Blueberries are sweet, nutritious and very popular for their taste. They are often labeled as a high-value nutritional food, because they are low in calories and beneficial to the well-being of our body.
Let's see what are the health benefits that blueberries give us, even in the dehydrated version.
Dehydrated blueberries: properties and benefits.
From the blueberry bush these berries are born with a bluish hue, one of the most nutritious. One serving of blueberries contains fiber, Vitamin C and Vitamin K, Calcium, Manganese and several antioxidants. In addition to substances useful for our body such as citric acid and malic acid, phosphorus and mirtillin - a substance that makes them cleansers for the digestive tract.
Antioxidants protect the body from free radicals, molecules that can damage cells, contribute to aging and related diseases. Blueberries are believed to have one of the highest levels of antioxidants in all fruits and vegetables, with the main ones belonging to a family of antioxidant polyphenols called flavonoids - anthocyanins in particular.
These small fruits, through the action of anthocyanins, strengthen the capillaries of the legs and face, and are excellent for fighting ocular fatigue - the anthocyanin molecules are effective for the well-being of sight.
The action against oxidative stress also protects brain functions, and some studies have focused on preventing mental aging that the antioxidants of strawberries and blueberries may have. They help brain function and delay mental decline.
Blueberries can help reduce muscle damage after strenuous exercise, which can cause muscle soreness and fatigue. This state is determined in part by local inflammation and oxidative stress in muscle tissue.
Origins and History of cultivation
The blueberry is a typical fruit of the undergrowth of the northern mountains, defined as a weed by botanists and much appreciated by some animals including goats.
Its abundant fruit production allows it to have excellent quantities for food processing, both for classic blueberry juices, and to create dehydrated blueberries , perfect for long-term storage. < / p>
The ancient Mediterranean civilizations did not know it in the common diet, coming from the mountains of the North, and only in the Middle Ages did it become part of the fruits studied for its purifying, astringent and energetic properties.
In mountain traditions, on the other hand, it is part of the wild berries of the summer tradition, remembered on Blueberry Sunday, a day of frivolity in which young people went in search of fruits - a good excuse to flirt.
In the eighteenth century it was used by doctors to moderate inflamed bile, as an anti-inflammatory therefore, while jams were very popular at a food level.
Plant and Fruit
The blueberry plant is the Vaccinium sect. Cyanococcus, a flowering shrub that produces berries with a bluish or purple hue, known as blueberries. Shrubs can range in size from 10 centimeters to 4 meters high, in the North American variety.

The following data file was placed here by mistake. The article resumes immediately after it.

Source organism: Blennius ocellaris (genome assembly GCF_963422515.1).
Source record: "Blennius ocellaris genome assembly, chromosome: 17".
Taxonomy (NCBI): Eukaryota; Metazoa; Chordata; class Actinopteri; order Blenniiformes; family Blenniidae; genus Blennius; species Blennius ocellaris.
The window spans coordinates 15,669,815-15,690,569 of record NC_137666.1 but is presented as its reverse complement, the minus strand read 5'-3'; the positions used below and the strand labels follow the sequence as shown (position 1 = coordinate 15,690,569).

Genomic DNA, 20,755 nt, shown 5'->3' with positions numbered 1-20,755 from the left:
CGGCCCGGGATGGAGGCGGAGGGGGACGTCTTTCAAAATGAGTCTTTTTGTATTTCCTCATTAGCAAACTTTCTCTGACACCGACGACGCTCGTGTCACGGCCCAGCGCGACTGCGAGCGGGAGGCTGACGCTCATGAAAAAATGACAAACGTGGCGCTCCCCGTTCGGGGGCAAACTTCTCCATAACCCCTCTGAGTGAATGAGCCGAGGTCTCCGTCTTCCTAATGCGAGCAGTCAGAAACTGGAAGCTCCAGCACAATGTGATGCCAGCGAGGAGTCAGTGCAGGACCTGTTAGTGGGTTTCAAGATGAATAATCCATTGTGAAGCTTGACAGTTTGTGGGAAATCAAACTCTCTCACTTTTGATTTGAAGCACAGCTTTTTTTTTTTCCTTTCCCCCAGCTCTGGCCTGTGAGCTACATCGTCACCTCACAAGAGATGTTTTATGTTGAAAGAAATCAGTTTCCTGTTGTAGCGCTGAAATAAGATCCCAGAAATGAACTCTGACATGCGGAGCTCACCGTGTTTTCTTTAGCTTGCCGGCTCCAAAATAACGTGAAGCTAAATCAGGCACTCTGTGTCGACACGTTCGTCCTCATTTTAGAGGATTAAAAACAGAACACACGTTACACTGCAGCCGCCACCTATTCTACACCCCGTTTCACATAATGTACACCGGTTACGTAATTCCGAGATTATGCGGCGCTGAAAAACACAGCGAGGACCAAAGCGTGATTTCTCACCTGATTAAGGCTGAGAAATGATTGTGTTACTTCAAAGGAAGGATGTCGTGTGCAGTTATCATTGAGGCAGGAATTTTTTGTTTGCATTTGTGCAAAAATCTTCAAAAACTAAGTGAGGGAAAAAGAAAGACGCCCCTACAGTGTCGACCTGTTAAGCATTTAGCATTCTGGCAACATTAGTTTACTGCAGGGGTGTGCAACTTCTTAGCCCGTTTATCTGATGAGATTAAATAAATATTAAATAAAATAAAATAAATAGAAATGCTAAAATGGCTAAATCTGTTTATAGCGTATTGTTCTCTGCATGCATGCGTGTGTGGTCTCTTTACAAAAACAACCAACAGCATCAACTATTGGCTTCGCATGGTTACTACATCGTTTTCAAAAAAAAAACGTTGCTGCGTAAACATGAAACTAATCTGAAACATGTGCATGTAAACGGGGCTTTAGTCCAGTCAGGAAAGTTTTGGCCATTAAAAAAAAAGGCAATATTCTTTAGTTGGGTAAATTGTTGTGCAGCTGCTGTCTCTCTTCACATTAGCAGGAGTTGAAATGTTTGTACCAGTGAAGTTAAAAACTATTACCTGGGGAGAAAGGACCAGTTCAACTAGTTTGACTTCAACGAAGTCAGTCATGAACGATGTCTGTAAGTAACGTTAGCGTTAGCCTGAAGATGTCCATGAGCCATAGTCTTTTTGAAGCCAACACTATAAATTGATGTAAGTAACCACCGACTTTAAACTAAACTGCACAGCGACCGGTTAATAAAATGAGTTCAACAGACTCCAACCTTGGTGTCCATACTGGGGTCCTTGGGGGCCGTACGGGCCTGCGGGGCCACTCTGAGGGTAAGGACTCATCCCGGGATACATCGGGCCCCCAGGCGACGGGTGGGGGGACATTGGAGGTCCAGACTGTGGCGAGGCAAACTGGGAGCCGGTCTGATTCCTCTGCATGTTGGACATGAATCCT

It is a typical species of northern Europe, where it grows spontaneously between 900 and 1,800 meters, in the woods. In Italy it is found in the Alps and in the Apennines.
We find both wild and cultivated plants, and those native to North America Vaccinium corymbosum and several cultivated varieties (highbush) were introduced in Europe in the 1930s. The American giant blueberry variety produces very fragrant berry clusters.
The plant is closely related to similar shrubs, such as those that produce cranberries, blackberries, and Madeiran blueberries.
Blueberries are small fruits, about 5-10 millimeters in diameter, and are green when they appear, then turn purple and blue as they mature.
The flavor of the fruits has a sweet and slightly acidic taste , and the spontaneous ones have a more pronounced aroma and acidity.
The plant prefers acidic and porous soils, with organic substances (humus), and free of limestone, a cold and windy climate.
Nutritional values of Blueberries
Blueberry contains, as we have seen, many antioxidants, maintained despite dehydration.
This version of dried blueberries contains different sugars and not excessive calories (332 per 100 grams), as well as a good content of minerals, fiber (about 5 g / 100g), proteins (1.1 g / 100 g), and fats.
The fruit of the blueberry is rich in minerals, in particular potassium (214 mg / 100 g) calcium (250
mg / 100 g), and iron (0.9 mg / 100 g).
In the dried blueberry fruit we also find vitamin C, in good quantities (3.0 mg / 100 g) and Vitamin A (50 IU / 100 g).
How to consume or use dehydrated blueberries in the kitchen
Like other dried fruit specialties, a dose of dried blueberries can be a beneficial energy snack for athletes or for mental focus. It is a berry with high nutritional value for antioxidants, generally indicated in low-calorie diets as it contains few calories and many beneficial substances.
A handful of dehydrated blueberries can be placed in dried fruit mixes , in fruit juices, or in yogurt, fruit salads, and as decorations on ice creams, muffins , cupcakes .
The little blueberries can also be used as ingredients for sweets and energy bars - excellent when combined with cocoa.
A curiosity? The presence of tannins and polyphenols in blueberries make them an excellent substitute for wine in terms of benefits, without the side effects.
Dehydrated blueberries: side effects and contraindications
There are no particular contraindications to taking dried blueberries in the correct quantities, unless there is an intolerance to the food.
However, it is necessary to consider that excessive consumption can cause various side effects because intestinal gas, bloating, diarrhea, etc. can occur.
Excessive use is also not recommended for those suffering from diabetes, due to the possibility of an increase in blood sugar, due to the sugars of the dehydrated fruit.